Sunday, October 31, 2004


Mufi Hannemann and his wife, Gail (not pictured), and Duke Bainum and his wife, Jennifer, greeted each other as they both appeared on the Perry and Price radio show yesterday.

Mufi and Duke
talk crime on radio

Hannemann boasts of SHOPO's
endorsement while Bainum details
a crime prevention plan

During radio interviews on the last weekend before election day, both candidates for Honolulu mayor promised to strengthen the Police Department.

"Certainly, we do have to get more police on the street. More than 200 officers are doing paperwork around this island and they need to be out doing community policing," Duke Bainum said on the Perry and Price radio show yesterday morning.

Show hosts Michael Perry and Larry Price asked Bainum and Mufi Hannemann during separate five-minute interviews what they would do as mayor to address Honolulu's high rate of property crime.

According to Price, about 8,000 cars a year are stolen on Oahu -- enough to fill Aloha Stadium.

Hannemann said his commitment to crime fighting is reflected in endorsements by the police union (SHOPO) and the two most recent police chiefs, Lee Donohue and Michael Nakamura.

"I would hire more police officers, which is also very consistent with what our police chief, Boisse Correa, wants to do. He wants to get back to community policing," Hannemann said. He noted that he and his wife, Gail, have been property crime victims and understand people's frustrations.

Bainum added that he "would like to go beyond property crimes, to the root cause. ... The root cause is drugs -- ice and other drugs" that lead users to commit property crimes.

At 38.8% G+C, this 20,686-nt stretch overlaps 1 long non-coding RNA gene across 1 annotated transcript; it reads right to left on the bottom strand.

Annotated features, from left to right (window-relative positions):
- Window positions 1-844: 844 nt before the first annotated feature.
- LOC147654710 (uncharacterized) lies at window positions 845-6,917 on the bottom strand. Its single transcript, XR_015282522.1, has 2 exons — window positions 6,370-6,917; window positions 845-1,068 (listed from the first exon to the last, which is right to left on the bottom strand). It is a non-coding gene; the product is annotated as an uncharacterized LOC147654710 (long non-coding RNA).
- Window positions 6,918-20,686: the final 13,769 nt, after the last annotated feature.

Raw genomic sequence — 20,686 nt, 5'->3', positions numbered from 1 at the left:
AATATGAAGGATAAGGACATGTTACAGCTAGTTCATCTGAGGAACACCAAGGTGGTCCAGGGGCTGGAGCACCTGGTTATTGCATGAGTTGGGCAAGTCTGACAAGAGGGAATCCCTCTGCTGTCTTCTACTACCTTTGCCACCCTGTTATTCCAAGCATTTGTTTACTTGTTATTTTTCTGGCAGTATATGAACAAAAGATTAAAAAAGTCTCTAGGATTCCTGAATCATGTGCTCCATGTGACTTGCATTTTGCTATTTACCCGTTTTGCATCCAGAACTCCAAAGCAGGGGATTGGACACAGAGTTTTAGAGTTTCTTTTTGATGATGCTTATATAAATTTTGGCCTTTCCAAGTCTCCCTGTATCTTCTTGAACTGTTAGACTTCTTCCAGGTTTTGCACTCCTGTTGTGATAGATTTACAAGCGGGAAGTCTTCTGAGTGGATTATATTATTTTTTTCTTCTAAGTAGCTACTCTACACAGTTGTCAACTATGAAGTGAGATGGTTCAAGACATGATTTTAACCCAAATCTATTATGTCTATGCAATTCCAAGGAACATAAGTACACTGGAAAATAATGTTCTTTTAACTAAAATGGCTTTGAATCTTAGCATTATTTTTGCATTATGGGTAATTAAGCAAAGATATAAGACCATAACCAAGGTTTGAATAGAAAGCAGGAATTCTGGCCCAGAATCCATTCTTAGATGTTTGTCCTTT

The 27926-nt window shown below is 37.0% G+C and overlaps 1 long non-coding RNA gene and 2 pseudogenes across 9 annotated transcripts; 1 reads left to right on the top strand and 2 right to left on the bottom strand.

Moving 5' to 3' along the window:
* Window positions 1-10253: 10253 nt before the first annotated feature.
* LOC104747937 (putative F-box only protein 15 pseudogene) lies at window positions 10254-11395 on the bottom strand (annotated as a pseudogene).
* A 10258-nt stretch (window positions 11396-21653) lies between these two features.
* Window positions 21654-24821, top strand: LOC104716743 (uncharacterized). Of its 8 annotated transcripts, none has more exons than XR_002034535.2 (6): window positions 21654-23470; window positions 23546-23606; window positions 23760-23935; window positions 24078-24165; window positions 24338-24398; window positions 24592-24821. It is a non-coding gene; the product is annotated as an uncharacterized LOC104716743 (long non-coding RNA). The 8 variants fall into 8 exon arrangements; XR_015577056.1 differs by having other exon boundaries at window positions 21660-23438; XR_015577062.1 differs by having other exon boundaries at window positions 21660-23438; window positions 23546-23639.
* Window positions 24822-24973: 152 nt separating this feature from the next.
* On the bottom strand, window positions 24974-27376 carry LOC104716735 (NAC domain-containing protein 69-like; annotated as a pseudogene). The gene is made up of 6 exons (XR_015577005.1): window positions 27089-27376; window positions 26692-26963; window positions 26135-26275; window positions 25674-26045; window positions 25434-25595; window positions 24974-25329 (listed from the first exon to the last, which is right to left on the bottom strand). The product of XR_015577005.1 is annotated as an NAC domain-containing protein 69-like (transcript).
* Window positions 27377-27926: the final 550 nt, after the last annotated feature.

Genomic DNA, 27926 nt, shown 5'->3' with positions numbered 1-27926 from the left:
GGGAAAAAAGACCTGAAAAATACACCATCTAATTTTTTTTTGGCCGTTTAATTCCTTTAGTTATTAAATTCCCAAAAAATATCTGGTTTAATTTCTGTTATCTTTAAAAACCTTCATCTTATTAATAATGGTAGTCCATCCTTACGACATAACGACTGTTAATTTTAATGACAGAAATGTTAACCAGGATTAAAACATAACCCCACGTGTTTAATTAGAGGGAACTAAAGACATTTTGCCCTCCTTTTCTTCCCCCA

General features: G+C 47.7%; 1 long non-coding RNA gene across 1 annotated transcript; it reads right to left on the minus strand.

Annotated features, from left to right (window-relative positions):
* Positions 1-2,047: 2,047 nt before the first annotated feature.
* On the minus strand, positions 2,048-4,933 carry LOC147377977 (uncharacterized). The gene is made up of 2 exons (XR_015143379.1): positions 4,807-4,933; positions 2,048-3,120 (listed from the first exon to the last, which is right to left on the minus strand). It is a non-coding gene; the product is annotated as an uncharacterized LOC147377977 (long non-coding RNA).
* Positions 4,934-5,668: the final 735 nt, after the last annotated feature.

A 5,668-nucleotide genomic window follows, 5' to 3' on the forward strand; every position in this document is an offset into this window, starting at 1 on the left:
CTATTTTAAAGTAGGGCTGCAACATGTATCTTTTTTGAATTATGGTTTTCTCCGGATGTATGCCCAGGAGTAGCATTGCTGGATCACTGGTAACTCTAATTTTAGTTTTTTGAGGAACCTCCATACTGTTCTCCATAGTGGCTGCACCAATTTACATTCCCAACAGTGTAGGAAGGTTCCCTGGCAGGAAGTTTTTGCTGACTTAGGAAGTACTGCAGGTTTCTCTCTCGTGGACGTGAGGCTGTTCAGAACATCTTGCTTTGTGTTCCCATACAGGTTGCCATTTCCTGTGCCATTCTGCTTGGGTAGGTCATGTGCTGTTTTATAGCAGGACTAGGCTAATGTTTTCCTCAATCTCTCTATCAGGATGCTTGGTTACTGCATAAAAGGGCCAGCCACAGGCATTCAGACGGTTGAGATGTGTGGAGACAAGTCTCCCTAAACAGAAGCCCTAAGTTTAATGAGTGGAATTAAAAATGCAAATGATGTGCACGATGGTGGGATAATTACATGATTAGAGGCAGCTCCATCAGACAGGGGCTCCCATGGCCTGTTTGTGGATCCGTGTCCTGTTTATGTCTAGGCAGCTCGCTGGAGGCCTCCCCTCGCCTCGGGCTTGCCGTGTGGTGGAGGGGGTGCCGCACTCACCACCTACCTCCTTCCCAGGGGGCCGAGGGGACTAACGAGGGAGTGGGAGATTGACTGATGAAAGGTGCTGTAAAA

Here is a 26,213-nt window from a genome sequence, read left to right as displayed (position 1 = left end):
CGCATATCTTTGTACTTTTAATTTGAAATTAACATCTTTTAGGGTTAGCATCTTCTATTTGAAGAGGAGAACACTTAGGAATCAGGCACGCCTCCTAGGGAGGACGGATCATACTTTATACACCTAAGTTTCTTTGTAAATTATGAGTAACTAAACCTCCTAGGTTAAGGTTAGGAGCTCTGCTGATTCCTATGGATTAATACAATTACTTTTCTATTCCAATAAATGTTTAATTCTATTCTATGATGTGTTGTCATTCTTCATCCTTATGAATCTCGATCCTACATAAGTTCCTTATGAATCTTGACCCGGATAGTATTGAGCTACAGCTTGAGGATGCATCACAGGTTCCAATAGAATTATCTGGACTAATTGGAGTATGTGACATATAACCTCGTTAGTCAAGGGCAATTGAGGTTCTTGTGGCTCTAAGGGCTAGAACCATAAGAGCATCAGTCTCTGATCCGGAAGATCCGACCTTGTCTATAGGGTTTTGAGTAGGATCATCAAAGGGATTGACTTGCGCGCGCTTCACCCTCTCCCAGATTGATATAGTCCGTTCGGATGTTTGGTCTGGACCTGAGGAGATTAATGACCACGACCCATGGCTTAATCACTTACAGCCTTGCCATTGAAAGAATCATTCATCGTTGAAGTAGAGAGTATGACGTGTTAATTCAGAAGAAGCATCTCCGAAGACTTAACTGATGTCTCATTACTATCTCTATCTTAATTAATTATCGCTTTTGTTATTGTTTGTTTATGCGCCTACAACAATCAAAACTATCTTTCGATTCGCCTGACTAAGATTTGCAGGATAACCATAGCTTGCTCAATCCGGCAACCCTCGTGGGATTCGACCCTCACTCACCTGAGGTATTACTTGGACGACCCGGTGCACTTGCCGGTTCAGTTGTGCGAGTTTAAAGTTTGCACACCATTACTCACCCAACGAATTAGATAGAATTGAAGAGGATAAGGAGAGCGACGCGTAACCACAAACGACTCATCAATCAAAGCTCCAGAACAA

"I have a four-part plan that includes prevention, education, as well as treatment, as well as enforcement," Bainum said.

As mayor he would use excess city property for drug treatment centers, which could be built with federal grants and run by nonprofit organizations, Bainum said. He also said he would work to increase prison space for convicted offenders.

A Halloween theme wove its way through the mayoral hopefuls' first campaign stop yesterday. Bainum handed out little bags of gummy bear candies to some children in the Perry and Price show audience and Hannemann gave the hosts a pumpkin decorated with a Mufi sticker.

Then each hit the road to try and get out the vote.

One of Bainum's stops was the Aloha Cat Fanciers show at Ala Moana Park, where he said one lady insisted on taking his picture holding her prize cat. Another was a rowdy, kid-packed 30-year-anniversary of Kikaida event at the Japanese Cultural Center. Then he shook hands with midday customers at the Waioli Tea Room in Manoa Valley as rain cascaded off the roof.

Jay Harden, who enjoys bicycling, said he'll vote for Bainum because he supports better bikeways and more green space for Honolulu.

"I've watched his career and I trust his ability," Waikiki resident Ann Hinckley said of Bainum. "He's knowledgeable and I feel he'll do us good."

Hannemann attended events at the Aloun Farms pumpkin patch in Waipahu, a "Vote for Justice" rally for Hawaiian voters in Kapolei, and the Westside Youth Festival at Waianae Mall. By late afternoon he was sign-waving with dozens of supporters at the corner of Fort Weaver and Geiger roads in Ewa.

"He's an honest man and I think he is the only one who could bring honest change to the City and County of Honolulu," said Ropeti Ale of Kalihi, who has worked for Hannemann campaigns since his 2000 run against Mayor Jeremy Harris. "I respect him standing up for what he believes."

As drivers passed Hannemann sign-waving in Ewa, he made an attempt to respond to every shaka sign, wave or honk.

"I'm your man," Hannemann said to a truck driver honking. "Thank you. ... Thank you," he said to those yelling that they'd already voted for him, then added "Urge your friends and neighbors to go out and vote. ... OK for you brother. ... Mahalo."

"If this race was just a contest based on shaka signs," Hannemann said, "I'd win it in a landslide."

Duke Bainum campaign
Mufi Hannemann campaign


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